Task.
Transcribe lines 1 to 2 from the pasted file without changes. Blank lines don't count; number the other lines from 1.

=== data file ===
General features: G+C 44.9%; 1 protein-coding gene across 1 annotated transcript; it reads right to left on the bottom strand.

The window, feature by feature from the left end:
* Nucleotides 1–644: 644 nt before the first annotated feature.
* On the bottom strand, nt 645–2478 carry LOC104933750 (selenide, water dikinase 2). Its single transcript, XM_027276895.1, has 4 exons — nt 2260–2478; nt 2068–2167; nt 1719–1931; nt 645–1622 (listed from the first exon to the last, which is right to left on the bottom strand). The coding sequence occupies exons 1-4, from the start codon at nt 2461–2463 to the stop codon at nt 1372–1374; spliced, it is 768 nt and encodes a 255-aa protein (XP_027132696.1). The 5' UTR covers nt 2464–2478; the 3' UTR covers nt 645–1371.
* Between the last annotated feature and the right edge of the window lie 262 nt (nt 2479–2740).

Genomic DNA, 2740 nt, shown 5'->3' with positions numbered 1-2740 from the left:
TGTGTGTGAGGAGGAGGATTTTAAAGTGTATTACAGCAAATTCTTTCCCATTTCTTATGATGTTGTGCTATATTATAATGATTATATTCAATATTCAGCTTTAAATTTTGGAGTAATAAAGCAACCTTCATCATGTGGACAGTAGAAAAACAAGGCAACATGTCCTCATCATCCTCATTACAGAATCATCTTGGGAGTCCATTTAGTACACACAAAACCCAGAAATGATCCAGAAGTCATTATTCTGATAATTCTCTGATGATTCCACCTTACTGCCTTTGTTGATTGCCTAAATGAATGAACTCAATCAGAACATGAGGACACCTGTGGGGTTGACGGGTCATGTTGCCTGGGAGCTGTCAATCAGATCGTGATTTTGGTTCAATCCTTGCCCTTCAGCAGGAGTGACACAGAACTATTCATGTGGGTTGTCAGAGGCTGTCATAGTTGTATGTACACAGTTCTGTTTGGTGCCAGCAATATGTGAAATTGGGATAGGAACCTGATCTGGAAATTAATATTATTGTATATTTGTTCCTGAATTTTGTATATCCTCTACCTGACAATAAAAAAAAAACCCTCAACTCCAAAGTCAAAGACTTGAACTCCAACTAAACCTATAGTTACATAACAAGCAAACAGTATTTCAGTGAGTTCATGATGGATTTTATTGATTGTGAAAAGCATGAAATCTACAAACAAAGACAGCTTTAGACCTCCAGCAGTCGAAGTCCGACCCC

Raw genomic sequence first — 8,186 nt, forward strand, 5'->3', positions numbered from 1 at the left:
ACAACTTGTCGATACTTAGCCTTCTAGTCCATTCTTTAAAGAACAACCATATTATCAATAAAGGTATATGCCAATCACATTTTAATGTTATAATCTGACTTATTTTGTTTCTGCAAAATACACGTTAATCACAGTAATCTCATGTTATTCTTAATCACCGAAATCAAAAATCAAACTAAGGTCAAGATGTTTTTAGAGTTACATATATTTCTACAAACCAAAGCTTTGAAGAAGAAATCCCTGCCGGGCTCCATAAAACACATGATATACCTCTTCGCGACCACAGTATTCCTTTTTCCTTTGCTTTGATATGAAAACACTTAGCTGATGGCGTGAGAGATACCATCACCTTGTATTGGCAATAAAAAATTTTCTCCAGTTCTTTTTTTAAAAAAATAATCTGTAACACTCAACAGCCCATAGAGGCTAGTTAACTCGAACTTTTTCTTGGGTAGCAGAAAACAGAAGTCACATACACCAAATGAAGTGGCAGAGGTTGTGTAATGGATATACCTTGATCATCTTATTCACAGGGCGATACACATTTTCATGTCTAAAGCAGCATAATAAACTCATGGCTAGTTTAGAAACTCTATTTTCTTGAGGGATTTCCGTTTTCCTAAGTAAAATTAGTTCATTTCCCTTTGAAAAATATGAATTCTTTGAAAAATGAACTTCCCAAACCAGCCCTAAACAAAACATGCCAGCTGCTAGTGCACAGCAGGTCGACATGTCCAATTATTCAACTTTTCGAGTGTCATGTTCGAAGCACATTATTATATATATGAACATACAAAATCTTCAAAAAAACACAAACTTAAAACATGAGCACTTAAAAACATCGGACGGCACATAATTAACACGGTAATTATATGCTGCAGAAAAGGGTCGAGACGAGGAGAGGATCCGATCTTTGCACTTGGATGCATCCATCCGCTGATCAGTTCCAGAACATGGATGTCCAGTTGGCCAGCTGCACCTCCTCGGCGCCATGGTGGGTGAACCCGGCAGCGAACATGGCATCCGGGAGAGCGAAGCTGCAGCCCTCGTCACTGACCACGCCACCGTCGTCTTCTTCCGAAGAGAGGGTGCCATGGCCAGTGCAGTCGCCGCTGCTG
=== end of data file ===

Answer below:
General features: G+C 44.9%; 1 protein-coding gene across 1 annotated transcript; it reads right to left on the bottom strand.

The window, feature by feature from the left end: